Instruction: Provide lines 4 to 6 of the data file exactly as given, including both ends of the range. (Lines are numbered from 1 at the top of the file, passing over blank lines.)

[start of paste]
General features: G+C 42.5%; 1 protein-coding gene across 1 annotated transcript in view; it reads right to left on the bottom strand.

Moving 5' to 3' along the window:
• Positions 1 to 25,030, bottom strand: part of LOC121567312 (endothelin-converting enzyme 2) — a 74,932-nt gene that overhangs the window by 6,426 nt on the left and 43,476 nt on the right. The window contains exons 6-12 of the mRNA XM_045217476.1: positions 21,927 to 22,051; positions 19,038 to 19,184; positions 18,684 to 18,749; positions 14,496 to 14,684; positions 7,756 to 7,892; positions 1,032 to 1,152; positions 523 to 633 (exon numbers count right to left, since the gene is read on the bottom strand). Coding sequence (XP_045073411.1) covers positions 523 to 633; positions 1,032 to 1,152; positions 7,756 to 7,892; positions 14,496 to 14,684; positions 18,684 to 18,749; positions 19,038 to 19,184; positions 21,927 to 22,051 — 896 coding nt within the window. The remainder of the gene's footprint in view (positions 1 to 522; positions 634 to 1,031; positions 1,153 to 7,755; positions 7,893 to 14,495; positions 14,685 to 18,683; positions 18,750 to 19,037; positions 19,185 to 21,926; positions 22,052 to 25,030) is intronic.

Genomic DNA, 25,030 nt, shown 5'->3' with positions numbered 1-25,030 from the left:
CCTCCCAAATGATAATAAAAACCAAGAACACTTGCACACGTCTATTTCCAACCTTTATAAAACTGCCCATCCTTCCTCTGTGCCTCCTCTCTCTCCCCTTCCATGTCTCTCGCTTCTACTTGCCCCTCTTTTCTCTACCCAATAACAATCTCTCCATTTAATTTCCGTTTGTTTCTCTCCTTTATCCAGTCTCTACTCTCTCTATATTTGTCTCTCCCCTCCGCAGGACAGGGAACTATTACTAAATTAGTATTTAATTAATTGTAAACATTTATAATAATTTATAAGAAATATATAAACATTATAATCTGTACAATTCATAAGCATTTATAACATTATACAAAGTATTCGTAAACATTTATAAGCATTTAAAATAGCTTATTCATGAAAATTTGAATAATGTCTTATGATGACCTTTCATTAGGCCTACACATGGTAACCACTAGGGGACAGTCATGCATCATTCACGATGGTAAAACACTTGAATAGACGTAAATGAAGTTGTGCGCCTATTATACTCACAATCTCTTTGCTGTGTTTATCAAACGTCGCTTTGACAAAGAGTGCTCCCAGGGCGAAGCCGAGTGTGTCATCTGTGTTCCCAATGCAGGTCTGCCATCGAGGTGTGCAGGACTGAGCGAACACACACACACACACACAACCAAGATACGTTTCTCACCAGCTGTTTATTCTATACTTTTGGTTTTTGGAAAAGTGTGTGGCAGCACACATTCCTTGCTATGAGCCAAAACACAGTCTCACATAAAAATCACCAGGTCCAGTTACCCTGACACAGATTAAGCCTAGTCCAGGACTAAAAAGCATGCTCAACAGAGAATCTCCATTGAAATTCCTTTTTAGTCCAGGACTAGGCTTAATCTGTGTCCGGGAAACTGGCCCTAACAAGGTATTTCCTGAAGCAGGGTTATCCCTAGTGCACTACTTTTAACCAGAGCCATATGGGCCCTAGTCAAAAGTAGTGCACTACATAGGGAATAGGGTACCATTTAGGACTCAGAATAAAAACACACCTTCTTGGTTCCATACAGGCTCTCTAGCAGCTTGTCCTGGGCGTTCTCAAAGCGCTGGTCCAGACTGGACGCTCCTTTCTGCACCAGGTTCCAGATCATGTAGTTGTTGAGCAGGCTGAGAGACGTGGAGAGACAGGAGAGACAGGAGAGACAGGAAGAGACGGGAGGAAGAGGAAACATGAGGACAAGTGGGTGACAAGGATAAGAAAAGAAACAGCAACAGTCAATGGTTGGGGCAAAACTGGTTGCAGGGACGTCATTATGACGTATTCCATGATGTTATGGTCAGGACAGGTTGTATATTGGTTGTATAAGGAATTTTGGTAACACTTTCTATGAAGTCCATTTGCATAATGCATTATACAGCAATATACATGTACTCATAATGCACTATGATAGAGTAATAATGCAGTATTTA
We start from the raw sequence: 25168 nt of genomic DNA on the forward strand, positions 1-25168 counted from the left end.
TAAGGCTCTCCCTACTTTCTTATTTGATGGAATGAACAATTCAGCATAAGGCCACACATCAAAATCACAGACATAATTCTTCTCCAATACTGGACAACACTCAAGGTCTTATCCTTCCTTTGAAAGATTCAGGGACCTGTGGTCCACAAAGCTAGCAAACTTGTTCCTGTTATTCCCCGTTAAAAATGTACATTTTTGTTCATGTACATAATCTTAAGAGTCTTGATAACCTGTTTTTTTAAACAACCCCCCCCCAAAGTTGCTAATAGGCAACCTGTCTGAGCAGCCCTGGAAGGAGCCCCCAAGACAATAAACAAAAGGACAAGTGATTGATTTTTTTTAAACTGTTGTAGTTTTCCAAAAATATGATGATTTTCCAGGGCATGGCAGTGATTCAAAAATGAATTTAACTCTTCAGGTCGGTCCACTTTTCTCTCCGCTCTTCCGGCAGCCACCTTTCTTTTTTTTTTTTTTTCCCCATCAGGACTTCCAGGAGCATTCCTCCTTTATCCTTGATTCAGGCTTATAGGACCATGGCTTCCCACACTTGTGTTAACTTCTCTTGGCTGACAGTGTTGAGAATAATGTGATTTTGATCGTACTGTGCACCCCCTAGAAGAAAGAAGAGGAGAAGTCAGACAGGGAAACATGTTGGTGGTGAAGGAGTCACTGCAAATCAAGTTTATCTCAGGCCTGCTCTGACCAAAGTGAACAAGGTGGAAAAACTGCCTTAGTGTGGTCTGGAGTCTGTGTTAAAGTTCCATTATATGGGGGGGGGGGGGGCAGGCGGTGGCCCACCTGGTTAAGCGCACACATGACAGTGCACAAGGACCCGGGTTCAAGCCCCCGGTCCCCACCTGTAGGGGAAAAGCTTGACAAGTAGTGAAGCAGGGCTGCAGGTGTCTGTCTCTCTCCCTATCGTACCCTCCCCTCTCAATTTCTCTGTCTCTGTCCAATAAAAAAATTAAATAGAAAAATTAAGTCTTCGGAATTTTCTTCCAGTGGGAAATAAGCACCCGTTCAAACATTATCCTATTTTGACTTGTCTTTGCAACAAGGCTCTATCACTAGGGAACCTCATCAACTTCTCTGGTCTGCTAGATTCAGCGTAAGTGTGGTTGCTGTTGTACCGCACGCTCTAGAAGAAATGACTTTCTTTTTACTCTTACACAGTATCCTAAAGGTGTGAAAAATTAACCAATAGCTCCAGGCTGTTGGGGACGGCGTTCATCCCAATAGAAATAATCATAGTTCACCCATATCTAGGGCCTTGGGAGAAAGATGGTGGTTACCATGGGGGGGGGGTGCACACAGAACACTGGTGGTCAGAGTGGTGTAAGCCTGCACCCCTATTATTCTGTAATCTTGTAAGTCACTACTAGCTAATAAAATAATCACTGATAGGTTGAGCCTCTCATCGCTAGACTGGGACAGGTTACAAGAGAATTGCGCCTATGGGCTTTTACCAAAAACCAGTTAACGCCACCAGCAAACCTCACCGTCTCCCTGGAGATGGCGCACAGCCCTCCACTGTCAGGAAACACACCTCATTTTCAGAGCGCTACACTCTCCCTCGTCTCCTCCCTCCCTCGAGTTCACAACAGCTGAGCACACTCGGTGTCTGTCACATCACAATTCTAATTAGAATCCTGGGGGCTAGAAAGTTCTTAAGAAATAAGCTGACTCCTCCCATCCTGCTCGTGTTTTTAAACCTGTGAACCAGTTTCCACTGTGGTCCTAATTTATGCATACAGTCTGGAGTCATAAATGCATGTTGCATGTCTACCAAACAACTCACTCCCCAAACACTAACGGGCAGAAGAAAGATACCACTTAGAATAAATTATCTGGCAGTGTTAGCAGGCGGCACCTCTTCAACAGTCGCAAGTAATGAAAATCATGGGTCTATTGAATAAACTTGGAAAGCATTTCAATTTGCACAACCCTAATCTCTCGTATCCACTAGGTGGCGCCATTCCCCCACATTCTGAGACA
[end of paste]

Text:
Genomic DNA, 25,030 nt, shown 5'->3' with positions numbered 1-25,030 from the left:
CCTCCCAAATGATAATAAAAACCAAGAACACTTGCACACGTCTATTTCCAACCTTTATAAAACTGCCCATCCTTCCTCTGTGCCTCCTCTCTCTCCCCTTCCATGTCTCTCGCTTCTACTTGCCCCTCTTTTCTCTACCCAATAACAATCTCTCCATTTAATTTCCGTTTGTTTCTCTCCTTTATCCAGTCTCTACTCTCTCTATATTTGTCTCTCCCCTCCGCAGGACAGGGAACTATTACTAAATTAGTATTTAATTAATTGTAAACATTTATAATAATTTATAAGAAATATATAAACATTATAATCTGTACAATTCATAAGCATTTATAACATTATACAAAGTATTCGTAAACATTTATAAGCATTTAAAATAGCTTATTCATGAAAATTTGAATAATGTCTTATGATGACCTTTCATTAGGCCTACACATGGTAACCACTAGGGGACAGTCATGCATCATTCACGATGGTAAAACACTTGAATAGACGTAAATGAAGTTGTGCGCCTATTATACTCACAATCTCTTTGCTGTGTTTATCAAACGTCGCTTTGACAAAGAGTGCTCCCAGGGCGAAGCCGAGTGTGTCATCTGTGTTCCCAATGCAGGTCTGCCATCGAGGTGTGCAGGACTGAGCGAACACACACACACACACACAACCAAGATACGTTTCTCACCAGCTGTTTATTCTATACTTTTGGTTTTTGGAAAAGTGTGTGGCAGCACACATTCCTTGCTATGAGCCAAAACACAGTCTCACATAAAAATCACCAGGTCCAGTTACCCTGACACAGATTAAGCCTAGTCCAGGACTAAAAAGCATGCTCAACAGAGAATCTCCATTGAAATTCCTTTTTAGTCCAGGACTAGGCTTAATCTGTGTCCGGGAAACTGGCCCTAACAAGGTATTTCCTGAAGCAGGGTTATCCCTAGTGCACTACTTTTAACCAGAGCCATATGGGCCCTAGTCAAAAGTAGTGCACTACATAGGGAATAGGGTACCATTTAGGACTCAGAATAAAAACACACCTTCTTGGTTCCATACAGGCTCTCTAGCAGCTTGTCCTGGGCGTTCTCAAAGCGCTGGTCCAGACTGGACGCTCCTTTCTGCACCAGGTTCCAGATCATGTAGTTGTTGAGCAGGCTGAGAGACGTGGAGAGACAGGAGAGACAGGAGAGACAGGAAGAGACGGGAGGAAGAGGAAACATGAGGACAAGTGGGTGACAAGGATAAGAAAAGAAACAGCAACAGTCAATGGTTGGGGCAAAACTGGTTGCAGGGACGTCATTATGACGTATTCCATGATGTTATGGTCAGGACAGGTTGTATATTGGTTGTATAAGGAATTTTGGTAACACTTTCTATGAAGTCCATTTGCATAATGCATTATACAGCAATATACATGTACTCATAATGCACTATGATAGAGTAATAATGCAGTATTTA
We start from the raw sequence: 25168 nt of genomic DNA on the forward strand, positions 1-25168 counted from the left end.